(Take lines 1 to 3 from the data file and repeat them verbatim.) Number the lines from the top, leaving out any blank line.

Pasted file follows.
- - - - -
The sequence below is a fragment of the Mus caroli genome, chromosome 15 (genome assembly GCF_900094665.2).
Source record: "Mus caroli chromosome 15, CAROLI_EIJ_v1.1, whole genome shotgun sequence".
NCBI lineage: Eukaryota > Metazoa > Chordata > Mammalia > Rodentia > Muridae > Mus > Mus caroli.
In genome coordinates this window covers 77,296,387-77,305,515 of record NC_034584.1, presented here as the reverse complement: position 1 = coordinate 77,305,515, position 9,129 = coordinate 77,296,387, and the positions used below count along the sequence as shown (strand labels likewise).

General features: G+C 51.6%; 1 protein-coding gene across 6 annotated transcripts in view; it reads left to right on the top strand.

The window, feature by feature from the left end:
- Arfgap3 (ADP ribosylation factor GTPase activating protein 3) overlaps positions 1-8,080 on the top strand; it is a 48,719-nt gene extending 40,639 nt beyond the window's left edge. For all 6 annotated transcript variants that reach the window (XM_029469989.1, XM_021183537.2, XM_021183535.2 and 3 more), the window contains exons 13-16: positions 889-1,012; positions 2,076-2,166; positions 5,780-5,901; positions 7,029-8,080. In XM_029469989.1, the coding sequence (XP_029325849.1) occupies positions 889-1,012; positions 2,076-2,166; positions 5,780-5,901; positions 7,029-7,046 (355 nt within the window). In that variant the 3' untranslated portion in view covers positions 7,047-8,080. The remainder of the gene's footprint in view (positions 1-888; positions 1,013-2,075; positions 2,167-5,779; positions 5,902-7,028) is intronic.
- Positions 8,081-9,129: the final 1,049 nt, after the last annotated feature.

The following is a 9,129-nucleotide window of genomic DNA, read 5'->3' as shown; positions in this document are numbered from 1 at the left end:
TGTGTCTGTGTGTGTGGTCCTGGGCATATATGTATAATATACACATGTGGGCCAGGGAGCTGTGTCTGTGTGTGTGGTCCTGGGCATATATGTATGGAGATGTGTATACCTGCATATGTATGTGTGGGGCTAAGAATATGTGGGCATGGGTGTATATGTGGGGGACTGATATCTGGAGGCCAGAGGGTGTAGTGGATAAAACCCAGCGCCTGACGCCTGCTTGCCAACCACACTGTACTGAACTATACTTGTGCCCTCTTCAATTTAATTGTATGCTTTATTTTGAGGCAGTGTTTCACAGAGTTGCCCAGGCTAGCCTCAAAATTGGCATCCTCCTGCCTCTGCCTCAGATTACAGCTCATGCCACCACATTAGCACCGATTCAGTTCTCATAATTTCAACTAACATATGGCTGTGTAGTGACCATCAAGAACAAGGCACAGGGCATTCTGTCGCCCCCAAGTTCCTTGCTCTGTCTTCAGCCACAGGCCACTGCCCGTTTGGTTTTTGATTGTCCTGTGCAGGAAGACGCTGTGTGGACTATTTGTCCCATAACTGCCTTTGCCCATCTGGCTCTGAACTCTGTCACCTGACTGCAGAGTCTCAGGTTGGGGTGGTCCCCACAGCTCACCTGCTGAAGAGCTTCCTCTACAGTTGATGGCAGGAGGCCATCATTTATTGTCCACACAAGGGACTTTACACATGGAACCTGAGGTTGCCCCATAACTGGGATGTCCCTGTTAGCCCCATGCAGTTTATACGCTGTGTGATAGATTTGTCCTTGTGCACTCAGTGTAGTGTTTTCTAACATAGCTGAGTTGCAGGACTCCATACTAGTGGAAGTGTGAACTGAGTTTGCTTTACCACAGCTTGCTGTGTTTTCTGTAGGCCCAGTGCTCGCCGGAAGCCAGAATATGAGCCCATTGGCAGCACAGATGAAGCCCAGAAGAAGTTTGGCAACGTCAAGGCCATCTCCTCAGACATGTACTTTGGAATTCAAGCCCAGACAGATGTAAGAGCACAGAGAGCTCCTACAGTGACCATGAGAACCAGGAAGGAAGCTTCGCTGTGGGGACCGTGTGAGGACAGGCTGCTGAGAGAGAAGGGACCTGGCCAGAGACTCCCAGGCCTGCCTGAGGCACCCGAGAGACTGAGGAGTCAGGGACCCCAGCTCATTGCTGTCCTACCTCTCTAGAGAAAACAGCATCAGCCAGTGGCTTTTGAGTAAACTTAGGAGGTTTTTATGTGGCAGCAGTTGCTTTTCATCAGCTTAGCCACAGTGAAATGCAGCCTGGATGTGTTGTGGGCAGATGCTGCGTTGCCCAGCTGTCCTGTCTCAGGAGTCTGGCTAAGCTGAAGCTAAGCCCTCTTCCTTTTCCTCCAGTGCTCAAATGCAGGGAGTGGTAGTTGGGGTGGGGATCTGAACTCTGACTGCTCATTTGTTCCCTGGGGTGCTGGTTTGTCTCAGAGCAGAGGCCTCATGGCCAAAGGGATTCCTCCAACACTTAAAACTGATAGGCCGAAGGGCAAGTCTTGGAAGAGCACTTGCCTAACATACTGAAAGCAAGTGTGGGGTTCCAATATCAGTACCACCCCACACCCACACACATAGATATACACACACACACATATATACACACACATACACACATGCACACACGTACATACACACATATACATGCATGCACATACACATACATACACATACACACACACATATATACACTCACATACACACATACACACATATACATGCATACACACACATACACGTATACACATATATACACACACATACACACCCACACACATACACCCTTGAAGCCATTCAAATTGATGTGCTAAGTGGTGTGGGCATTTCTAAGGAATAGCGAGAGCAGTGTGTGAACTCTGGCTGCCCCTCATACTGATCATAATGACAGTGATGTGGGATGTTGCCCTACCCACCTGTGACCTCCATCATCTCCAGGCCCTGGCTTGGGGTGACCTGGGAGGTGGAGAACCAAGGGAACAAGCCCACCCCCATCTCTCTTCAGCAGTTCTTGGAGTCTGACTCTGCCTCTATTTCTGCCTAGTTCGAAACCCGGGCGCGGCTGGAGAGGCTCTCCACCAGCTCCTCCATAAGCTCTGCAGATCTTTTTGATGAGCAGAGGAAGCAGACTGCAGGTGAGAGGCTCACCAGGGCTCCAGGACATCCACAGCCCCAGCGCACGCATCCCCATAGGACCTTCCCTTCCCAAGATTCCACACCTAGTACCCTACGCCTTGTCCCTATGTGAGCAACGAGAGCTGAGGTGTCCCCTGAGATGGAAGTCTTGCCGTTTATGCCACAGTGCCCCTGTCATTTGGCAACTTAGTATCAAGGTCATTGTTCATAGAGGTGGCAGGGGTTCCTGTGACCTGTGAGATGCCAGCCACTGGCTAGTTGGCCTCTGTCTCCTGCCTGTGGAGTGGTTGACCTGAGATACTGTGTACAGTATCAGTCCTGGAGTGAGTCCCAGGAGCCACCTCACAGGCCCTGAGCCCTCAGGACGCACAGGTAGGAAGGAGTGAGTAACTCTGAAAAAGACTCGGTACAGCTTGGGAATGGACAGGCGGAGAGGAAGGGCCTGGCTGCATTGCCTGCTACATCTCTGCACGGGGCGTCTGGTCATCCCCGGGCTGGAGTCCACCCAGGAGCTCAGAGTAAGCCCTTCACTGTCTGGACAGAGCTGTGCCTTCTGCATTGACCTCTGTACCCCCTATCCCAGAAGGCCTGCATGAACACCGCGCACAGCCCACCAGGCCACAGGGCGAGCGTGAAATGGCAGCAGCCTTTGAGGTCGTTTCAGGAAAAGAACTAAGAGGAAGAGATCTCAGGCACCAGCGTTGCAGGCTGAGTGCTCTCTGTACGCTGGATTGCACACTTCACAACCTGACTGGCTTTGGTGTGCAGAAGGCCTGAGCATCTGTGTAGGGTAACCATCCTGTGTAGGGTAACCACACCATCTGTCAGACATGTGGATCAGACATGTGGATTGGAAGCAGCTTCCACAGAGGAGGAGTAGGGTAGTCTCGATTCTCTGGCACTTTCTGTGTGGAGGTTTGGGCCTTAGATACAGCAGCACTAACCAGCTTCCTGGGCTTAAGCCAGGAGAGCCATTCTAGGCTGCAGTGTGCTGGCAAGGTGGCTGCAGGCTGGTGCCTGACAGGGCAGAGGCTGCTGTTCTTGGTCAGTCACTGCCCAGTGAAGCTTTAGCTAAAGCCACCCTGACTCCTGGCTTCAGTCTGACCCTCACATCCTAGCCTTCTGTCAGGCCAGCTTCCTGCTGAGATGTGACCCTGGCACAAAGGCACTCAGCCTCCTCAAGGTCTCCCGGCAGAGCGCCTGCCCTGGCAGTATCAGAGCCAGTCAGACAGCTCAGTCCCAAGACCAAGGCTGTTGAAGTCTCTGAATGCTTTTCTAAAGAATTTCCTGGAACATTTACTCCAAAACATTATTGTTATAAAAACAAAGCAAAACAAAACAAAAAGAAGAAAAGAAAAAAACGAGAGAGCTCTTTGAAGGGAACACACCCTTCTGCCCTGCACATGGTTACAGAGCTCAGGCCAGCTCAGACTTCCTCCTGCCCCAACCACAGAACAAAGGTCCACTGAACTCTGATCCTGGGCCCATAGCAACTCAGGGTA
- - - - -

The sequence below is a fragment of the Mus caroli genome, chromosome 15 (genome assembly GCF_900094665.2).
Source record: "Mus caroli chromosome 15, CAROLI_EIJ_v1.1, whole genome shotgun sequence".
NCBI lineage: Eukaryota > Metazoa > Chordata > Mammalia > Rodentia > Muridae > Mus > Mus caroli.